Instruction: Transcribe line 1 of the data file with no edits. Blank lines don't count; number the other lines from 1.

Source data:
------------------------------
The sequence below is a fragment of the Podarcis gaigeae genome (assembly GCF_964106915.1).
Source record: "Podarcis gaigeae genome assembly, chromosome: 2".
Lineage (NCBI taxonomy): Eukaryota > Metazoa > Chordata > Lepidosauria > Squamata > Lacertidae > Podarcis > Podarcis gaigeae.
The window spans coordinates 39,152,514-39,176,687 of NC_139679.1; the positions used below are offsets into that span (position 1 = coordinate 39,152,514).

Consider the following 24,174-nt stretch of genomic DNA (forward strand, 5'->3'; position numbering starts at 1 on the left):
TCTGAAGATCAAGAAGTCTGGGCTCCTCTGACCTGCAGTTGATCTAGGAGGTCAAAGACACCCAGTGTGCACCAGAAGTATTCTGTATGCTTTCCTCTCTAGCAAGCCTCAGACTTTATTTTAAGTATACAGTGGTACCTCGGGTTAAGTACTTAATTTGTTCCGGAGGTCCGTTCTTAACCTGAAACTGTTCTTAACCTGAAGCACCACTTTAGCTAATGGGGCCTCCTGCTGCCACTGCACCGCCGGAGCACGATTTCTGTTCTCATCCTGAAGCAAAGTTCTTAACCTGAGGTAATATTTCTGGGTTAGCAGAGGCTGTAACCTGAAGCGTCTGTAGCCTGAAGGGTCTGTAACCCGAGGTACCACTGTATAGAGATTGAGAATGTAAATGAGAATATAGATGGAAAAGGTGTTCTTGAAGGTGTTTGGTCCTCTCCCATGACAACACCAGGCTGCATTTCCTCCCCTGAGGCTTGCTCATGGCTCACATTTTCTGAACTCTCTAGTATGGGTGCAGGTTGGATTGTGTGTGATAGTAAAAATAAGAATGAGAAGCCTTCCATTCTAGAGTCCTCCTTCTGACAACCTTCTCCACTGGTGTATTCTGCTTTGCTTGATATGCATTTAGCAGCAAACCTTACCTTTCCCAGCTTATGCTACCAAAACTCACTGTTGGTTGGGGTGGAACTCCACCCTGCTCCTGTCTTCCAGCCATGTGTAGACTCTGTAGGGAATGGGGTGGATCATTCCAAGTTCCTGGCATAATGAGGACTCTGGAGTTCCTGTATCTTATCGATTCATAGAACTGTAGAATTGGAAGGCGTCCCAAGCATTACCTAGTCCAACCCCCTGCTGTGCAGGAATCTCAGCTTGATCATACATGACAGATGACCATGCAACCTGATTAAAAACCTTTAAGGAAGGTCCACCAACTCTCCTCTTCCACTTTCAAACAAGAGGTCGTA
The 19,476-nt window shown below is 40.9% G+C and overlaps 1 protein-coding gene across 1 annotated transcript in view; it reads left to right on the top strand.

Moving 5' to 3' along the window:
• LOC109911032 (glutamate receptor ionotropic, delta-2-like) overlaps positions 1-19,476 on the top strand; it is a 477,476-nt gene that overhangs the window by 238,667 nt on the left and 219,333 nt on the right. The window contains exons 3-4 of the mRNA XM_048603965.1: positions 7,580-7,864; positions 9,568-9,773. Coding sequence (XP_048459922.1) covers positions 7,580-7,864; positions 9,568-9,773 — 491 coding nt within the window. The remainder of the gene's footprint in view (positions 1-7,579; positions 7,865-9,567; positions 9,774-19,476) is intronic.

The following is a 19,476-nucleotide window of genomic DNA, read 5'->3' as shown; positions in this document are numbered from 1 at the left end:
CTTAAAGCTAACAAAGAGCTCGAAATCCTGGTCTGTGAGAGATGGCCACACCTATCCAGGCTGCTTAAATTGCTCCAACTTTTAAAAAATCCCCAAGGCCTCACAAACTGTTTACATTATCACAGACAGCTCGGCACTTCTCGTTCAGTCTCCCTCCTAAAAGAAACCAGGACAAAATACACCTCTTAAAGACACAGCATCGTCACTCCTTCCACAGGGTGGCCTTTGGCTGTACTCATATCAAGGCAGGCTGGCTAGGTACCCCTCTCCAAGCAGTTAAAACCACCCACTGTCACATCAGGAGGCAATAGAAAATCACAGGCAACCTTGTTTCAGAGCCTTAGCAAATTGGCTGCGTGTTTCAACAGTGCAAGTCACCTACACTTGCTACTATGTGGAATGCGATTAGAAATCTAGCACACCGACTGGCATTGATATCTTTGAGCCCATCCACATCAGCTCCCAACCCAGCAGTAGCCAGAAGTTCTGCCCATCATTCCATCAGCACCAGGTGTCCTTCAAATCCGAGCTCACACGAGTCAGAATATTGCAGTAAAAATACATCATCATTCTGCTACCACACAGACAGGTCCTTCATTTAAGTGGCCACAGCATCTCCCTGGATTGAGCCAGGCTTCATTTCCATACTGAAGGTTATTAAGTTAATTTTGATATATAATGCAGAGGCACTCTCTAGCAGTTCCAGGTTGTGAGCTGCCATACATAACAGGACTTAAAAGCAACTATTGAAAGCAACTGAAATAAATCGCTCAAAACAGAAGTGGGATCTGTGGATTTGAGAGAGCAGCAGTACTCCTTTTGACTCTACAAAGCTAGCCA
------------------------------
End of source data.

The sequence below is a fragment of the Podarcis gaigeae genome (assembly GCF_964106915.1).